I've lost 2 pant sizes. Does that count?
My take-- first and foremost focus needs to be put on getting adequately/optimally treated for thyroid issues. For me, that means getting free T4 and free T3 to at least midrange of their respective ranges.
After that, I believe your body needs time to heal. That time depends on how long you were hypo and untreated or undertreated. Trying to force the body, through strenuous dietary and/or exercise changes only exacerbates the problem.
Once your body has had time to heal then you can implement diet and exercise protocols that will, as a primary function, promote health and as a perk will bring about weight loss.
My journey-- I most likely went undiagnosed for years. During that time I ate less and less while exercising more and more. After diagnosis I was kept under medicated due to low TSH, yet got got sicker and sicker.
About 7 years later I finally convinced yet another new doctor to ignore TSH and increase my meds. That small (12.5 mcg) was all that was needed for me to see a steady improvement in wellbeing. It took about another year before I felt well enough to implement diet and exercise changes.
Today, about 11 years after diagnosis and 2+ years after diet and exercise changes I am healthy and at a healthy weight.In the end, what worked for me was taking the focus off weight and putting it on making healthy choices on a daily basis.
My husband also is hypo, and I totally agree with all of the above. His doctor refused to give him Armour (dessicated thyroid) and wanted to give him Synthroid (synthetic thyroid). We finally figured out that we could order dessicated thyroid online for ourselves, and the doctor is completely unaware that he's not filling his prescriptions. Says his blood work is perfect, lol.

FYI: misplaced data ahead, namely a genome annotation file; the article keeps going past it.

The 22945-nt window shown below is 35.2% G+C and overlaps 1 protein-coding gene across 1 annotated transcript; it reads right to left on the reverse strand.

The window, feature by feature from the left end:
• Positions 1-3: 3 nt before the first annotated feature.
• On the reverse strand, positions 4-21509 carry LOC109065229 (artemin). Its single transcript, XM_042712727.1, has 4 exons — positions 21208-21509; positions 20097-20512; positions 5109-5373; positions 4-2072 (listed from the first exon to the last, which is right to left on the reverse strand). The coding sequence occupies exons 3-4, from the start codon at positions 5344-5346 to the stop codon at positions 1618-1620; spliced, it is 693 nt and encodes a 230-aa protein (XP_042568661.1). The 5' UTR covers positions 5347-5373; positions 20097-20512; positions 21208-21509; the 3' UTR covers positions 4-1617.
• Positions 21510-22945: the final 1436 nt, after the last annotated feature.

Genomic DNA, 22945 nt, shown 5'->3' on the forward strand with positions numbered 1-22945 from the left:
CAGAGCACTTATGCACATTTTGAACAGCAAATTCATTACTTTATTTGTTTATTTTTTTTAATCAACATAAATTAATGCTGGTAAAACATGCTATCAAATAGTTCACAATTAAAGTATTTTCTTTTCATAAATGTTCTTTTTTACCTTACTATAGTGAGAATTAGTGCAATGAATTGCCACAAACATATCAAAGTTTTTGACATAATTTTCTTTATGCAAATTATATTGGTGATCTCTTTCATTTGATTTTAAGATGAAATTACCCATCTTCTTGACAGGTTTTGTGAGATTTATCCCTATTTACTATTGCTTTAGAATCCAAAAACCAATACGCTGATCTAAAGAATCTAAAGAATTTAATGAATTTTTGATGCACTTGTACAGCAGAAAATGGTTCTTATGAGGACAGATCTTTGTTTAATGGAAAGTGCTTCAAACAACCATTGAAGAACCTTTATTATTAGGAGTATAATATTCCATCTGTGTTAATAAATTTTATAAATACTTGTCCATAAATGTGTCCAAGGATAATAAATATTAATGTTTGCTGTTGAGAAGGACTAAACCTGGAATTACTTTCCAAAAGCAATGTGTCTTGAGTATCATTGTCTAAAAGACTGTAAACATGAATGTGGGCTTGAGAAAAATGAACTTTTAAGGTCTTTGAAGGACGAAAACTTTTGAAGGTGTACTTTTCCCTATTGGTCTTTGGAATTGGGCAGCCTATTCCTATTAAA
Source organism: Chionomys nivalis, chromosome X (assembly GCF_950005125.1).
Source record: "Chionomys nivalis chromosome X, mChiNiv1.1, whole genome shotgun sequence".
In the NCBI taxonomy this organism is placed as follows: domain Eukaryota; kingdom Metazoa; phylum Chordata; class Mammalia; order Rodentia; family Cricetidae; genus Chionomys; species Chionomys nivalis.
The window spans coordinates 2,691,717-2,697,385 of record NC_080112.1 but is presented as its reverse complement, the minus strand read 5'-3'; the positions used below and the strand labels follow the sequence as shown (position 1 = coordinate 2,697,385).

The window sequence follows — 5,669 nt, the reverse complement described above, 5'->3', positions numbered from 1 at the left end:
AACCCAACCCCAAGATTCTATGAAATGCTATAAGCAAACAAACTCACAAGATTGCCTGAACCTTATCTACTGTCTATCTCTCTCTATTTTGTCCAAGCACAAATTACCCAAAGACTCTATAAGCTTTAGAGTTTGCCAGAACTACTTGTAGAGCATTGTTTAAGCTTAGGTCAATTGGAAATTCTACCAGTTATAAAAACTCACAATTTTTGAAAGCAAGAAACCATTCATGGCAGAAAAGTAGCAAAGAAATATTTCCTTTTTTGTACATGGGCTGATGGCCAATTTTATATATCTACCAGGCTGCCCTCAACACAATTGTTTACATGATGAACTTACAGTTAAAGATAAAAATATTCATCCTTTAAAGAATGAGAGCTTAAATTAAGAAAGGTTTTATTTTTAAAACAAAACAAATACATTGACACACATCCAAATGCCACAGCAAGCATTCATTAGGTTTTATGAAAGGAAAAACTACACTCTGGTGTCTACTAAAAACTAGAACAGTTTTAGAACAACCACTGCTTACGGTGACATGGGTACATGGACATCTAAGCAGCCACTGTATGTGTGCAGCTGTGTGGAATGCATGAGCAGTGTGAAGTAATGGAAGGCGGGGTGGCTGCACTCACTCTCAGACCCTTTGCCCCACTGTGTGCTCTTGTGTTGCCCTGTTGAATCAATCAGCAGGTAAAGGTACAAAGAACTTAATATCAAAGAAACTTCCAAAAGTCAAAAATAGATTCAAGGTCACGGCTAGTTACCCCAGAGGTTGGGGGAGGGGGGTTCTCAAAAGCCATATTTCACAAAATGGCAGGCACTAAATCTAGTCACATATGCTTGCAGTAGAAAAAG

A really good resource for learning to manage your illness is Stop the Thyroid Madness, which I was lucky enough to find when DH was first diagnosed. That's how I found out about the dessicated thyroid's superiority to the synthetic, and so forth. Especially click on the T-4 Only link and follow the T4-Only Meds Do Not Work link, if you're unsure about the dessicated thyroid. And we buy DH's Armour on http://www.overseas-foreign-pharmacy.com/product_category.php?cat=37, if you're interested but can't get your doctor to prescribe anything but Synthroid. I'm sorry to sound like I'm pushing this, but my SIL had a really horrible experience with Synthroid. It caused her to lose all her hair; she was bald as a cue ball, and the hair would not grow back while she was on the medication. Do a search on Synthroid + Hair Loss, there are a zillion links out there.
As marcadav said, don't worry about your weight right now. Worry about healing yourself, getting your hypothyroidism properly treated. As your body heals with the right combination of meds, diet and exercise, your weight will take care of itself.
Your book club may have scintillating discussions. But my book club can drink your book club under the table.
Remove all fluoride, chlorine from your life that you can (toothpaste, teas, city water for drinking/shower/bath). The thyroid needs iodine. Fluoride, chlorine, bromide/bromine compete with iodine for absorption. Read everything you can find about iodine supplementation. Find a doctor willing to work with you on natural methods.
For about 90 percent of people hypothyroidism is caused by Hashimoto's, an autoimmune disease. Until this is addressed you may struggle with weight and other symptoms despite doing everything right or even being on medication. The book that best sums it up is "Why Do I Still Have Thyroid Symptoms When My Lab Tests Are Normal?" by Datis Kharrazian.
Going grain-free is great for many autoimmune conditions, but you may also need to investigate whether eggs, dairy, or nuts are a problem for you. Many people with chronic autoimmune issue also have chronic leaky gut issues and develop many food intolerances. Eating foods that trigger inflammation will perpetuate the problem and the symptoms.
There's lots more to it of course, but understanding that you're most likely dealing with an immune issue is often a good place to start.